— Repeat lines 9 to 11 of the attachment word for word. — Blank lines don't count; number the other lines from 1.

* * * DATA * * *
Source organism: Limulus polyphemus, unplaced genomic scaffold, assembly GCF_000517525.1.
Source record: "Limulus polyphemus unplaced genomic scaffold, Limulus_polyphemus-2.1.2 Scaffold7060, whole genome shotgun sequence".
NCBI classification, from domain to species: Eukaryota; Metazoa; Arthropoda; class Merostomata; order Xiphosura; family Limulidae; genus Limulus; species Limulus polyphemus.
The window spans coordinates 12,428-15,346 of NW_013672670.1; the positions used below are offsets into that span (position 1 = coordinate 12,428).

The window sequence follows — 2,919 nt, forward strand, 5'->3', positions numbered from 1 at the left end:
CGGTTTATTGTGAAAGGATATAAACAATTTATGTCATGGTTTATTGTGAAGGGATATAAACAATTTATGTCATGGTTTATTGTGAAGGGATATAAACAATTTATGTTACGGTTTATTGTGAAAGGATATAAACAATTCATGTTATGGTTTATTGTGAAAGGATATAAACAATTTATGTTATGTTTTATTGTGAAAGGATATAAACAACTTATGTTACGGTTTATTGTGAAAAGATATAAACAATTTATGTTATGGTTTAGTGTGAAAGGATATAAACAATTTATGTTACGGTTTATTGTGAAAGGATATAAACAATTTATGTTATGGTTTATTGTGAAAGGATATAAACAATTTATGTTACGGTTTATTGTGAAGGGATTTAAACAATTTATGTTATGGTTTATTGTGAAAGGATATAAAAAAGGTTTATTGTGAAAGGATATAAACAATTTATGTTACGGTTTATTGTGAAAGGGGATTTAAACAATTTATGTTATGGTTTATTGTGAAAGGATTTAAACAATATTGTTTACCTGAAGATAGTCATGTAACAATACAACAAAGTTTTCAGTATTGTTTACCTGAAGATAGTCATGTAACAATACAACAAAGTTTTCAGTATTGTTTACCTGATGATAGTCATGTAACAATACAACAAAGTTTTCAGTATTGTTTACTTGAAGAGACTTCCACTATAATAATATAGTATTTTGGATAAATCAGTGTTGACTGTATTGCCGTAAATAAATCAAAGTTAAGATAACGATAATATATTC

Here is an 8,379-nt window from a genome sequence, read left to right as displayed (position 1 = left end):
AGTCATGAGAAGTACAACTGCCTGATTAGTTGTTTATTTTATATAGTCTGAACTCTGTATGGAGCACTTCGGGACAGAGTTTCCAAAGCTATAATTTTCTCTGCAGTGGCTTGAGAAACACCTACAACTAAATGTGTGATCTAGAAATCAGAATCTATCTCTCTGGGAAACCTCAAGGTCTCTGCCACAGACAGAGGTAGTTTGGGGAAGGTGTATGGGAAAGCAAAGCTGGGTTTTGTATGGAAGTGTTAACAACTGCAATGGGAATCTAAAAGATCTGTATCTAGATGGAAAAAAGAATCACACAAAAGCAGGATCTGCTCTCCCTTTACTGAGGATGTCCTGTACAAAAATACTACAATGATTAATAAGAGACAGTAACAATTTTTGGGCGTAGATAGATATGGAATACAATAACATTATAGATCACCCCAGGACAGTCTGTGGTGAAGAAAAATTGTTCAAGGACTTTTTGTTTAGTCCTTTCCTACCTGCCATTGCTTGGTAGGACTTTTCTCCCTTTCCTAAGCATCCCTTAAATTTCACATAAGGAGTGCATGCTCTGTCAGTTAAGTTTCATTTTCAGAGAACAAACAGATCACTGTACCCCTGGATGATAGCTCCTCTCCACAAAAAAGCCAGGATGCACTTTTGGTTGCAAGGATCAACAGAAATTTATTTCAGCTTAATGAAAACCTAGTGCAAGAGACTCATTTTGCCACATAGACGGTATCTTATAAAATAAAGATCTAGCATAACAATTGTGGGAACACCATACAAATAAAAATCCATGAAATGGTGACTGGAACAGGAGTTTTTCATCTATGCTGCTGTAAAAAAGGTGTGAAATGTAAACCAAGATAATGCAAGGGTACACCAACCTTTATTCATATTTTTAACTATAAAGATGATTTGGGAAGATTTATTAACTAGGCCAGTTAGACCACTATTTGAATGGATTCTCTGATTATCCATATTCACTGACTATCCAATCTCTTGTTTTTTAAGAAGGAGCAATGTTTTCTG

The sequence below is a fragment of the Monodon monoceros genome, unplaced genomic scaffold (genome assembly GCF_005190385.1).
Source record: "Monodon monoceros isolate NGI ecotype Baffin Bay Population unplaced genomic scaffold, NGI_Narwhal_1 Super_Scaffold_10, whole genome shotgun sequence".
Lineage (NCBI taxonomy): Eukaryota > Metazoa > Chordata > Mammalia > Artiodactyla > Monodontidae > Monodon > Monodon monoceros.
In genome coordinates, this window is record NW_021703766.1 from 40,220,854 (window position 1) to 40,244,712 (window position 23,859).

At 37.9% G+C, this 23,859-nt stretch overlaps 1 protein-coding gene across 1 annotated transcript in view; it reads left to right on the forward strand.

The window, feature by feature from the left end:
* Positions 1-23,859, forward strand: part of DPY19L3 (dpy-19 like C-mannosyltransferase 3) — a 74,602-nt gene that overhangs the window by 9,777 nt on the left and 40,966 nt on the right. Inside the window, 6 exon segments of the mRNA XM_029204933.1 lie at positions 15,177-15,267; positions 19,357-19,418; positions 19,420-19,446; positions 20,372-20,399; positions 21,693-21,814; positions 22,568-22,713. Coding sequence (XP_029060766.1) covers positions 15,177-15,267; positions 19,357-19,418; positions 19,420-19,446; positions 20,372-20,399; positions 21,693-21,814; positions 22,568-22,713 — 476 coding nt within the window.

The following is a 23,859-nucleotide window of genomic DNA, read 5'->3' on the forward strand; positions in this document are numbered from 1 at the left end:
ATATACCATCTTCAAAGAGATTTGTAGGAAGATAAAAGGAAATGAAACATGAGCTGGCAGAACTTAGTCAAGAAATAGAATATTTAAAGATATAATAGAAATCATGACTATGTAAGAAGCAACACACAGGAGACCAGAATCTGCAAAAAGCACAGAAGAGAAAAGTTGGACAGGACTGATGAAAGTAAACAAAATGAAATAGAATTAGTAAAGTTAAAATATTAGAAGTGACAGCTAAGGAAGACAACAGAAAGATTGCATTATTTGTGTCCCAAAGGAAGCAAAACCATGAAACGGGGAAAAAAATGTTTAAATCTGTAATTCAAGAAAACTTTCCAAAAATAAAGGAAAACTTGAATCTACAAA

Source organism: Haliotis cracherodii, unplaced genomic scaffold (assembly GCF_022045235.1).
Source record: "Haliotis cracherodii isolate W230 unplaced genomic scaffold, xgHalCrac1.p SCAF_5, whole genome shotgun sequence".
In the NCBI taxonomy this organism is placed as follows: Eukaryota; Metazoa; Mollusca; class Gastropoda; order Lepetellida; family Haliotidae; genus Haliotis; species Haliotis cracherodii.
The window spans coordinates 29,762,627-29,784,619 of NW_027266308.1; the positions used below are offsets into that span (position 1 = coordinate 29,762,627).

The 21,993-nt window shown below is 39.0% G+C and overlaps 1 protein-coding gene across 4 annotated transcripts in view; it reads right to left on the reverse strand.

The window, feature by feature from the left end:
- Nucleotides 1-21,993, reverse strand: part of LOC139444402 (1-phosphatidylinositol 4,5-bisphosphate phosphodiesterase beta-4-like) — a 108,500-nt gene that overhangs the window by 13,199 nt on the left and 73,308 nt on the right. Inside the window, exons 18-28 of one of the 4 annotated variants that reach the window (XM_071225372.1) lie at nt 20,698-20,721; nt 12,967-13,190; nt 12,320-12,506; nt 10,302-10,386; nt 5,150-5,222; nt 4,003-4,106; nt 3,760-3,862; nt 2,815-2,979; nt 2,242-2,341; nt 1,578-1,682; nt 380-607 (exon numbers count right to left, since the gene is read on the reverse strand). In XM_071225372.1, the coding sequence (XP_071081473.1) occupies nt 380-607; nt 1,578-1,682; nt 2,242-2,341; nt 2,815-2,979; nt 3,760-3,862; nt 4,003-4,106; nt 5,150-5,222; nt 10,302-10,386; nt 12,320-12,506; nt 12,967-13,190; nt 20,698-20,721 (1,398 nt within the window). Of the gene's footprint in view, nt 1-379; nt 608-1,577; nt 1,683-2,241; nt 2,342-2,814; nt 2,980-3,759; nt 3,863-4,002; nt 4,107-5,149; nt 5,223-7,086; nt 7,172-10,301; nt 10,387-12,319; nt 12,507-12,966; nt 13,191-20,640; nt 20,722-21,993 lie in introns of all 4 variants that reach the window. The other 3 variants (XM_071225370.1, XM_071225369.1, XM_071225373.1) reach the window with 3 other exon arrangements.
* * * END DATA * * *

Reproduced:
The sequence below is a fragment of the Monodon monoceros genome, unplaced genomic scaffold (genome assembly GCF_005190385.1).
Source record: "Monodon monoceros isolate NGI ecotype Baffin Bay Population unplaced genomic scaffold, NGI_Narwhal_1 Super_Scaffold_10, whole genome shotgun sequence".
Lineage (NCBI taxonomy): Eukaryota > Metazoa > Chordata > Mammalia > Artiodactyla > Monodontidae > Monodon > Monodon monoceros.